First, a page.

Designing and Developing Faster: The Do’s and Don’ts

by Matt Montaruli on July 10, 2010

Rapid Design and Developing: The Do's and Don'ts

Your client needs you to put together a website, and fast. While you normally like to take time and perfect your work, your deadline is looming and you need to complete this project now.

We’ve all found ourselves in the scenario. Luckily, techniques for rapid prototyping, designing and developing are on the rise.

26TwelveStudio.com marks the first site we rapidly prototyped, developed and launched. We took the “Ready, Fire, Aim” approach to development rather than the traditional “Ready, Aim, Fire” approach.

We did this mainly because we wanted to get our work out there as quickly as possible. We knew we could identify bugs more quickly once in production, rather than on our development servers. The results? Quite bumpy–and we aren’t finished fixing all the bugs yet.

We learned plenty from the process and we have compiled a list of Do’s and Don’ts when rapidly prototyping and developing.

DO’s

DO take time in putting together a mental picture of your design

A clear vision of a design will make it easier for you to lay everything out just right on the page.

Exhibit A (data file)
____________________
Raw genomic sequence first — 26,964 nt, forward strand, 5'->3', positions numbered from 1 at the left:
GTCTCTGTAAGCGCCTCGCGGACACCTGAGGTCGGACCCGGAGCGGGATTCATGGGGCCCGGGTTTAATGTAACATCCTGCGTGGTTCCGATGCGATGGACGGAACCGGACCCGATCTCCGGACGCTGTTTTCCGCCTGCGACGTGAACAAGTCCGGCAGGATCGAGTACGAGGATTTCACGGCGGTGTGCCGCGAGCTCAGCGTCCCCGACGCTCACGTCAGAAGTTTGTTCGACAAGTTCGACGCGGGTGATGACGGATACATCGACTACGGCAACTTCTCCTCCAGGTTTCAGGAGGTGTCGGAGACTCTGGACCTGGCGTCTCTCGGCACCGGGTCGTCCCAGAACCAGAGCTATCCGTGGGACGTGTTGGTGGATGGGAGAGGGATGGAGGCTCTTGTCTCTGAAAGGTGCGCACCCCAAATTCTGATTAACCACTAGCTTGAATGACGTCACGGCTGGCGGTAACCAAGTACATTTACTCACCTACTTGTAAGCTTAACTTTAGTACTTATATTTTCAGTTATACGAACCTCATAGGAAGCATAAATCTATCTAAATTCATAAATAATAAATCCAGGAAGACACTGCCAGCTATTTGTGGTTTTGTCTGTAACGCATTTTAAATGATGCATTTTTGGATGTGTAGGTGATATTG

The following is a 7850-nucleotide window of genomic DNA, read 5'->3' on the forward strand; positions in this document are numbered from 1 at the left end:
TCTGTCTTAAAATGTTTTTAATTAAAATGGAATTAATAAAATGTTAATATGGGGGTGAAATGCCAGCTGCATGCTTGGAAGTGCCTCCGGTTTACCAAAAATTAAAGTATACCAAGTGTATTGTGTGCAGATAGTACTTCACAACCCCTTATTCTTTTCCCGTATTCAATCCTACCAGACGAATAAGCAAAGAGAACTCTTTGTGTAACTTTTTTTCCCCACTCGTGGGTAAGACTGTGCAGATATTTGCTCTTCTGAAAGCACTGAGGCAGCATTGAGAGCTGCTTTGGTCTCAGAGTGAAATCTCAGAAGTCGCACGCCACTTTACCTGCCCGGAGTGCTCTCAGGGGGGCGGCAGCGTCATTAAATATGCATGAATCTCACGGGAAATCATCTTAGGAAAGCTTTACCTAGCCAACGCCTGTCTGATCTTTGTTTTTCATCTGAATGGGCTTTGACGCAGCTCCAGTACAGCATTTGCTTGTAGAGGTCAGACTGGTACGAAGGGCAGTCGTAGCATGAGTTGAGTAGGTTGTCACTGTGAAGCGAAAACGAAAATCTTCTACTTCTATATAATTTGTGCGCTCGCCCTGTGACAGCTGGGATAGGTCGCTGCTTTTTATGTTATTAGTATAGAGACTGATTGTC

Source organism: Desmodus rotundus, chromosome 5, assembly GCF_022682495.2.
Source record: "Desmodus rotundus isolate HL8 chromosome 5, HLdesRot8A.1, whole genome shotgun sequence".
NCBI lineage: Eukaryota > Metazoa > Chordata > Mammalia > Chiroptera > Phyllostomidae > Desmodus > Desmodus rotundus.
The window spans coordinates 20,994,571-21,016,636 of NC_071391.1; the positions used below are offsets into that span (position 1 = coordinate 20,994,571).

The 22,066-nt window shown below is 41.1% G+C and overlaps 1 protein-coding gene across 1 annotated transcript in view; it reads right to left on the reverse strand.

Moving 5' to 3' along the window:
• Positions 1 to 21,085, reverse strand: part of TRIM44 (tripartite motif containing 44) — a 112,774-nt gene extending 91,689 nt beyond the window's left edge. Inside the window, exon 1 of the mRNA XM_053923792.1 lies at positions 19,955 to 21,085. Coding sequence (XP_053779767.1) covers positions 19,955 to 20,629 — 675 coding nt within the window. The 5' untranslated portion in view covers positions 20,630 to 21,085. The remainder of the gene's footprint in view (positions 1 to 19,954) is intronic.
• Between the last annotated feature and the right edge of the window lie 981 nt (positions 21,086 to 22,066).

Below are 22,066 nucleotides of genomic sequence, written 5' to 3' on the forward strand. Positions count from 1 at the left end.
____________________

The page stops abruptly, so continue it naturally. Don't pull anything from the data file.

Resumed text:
DO expect HTML files to look different than PSD files

Photoshop renders fonts and colors slightly different than the browser will, so don’t bank on an exact font-weight or color.

DO give up some control

You probably don’t need that element to have a top margin of exactly 163 pixels. While you may think an extra 3 or 4 pixels make a difference, often it doesn’t. Be picky later and move on for now.

DO use % or EMs rather than PX

Similar to the above, you don’t need that much control for an exact width or margin. EMs or % will allow for more flexibility when viewing in various browsers or screen resolutions.

DO understand a new technique or technology before relying on it

Embarrassingly, we misunderstood the browser support for some of the technology we used on 26TwelveStudio.com. This caused a lot of extra work that could have been avoided if we were certain on browser support ahead of time. Thus, it is worth taking the time to read up on and understand a technique before relying on it.

DON’TS

DON’T spend too much time upfront on the little things

While we hate using extra, unnecessary DIVs, you should worry about eliminating the extraneous tags later. Your design will look the same with or without them. For now, worry about just getting your design to look right and get it out there. Worry about optimizing later.

DON’T think your project is finished after launch

Regardless of how perfect your site looks on your development server, it WILL look different on other displays and browsers. Always test and verify after launch.

DON’T stop learning

Trends and technologies change every day. Always stay on top of what’s new in design and development; otherwise you’ll find yourself still using tables for design layouts.

DON’T avoid the difficult parts

Just because you may not have a firm grasp on a technique or technology, doesn’t mean you should avoid working with it. Even if this is for an important project, force yourself to struggle with the difficult parts you don’t understand–you’ll learn a tremendous amount in the end.

Have any more do’s and don’ts on rapid prototyping or designing and developing in general? Comment below!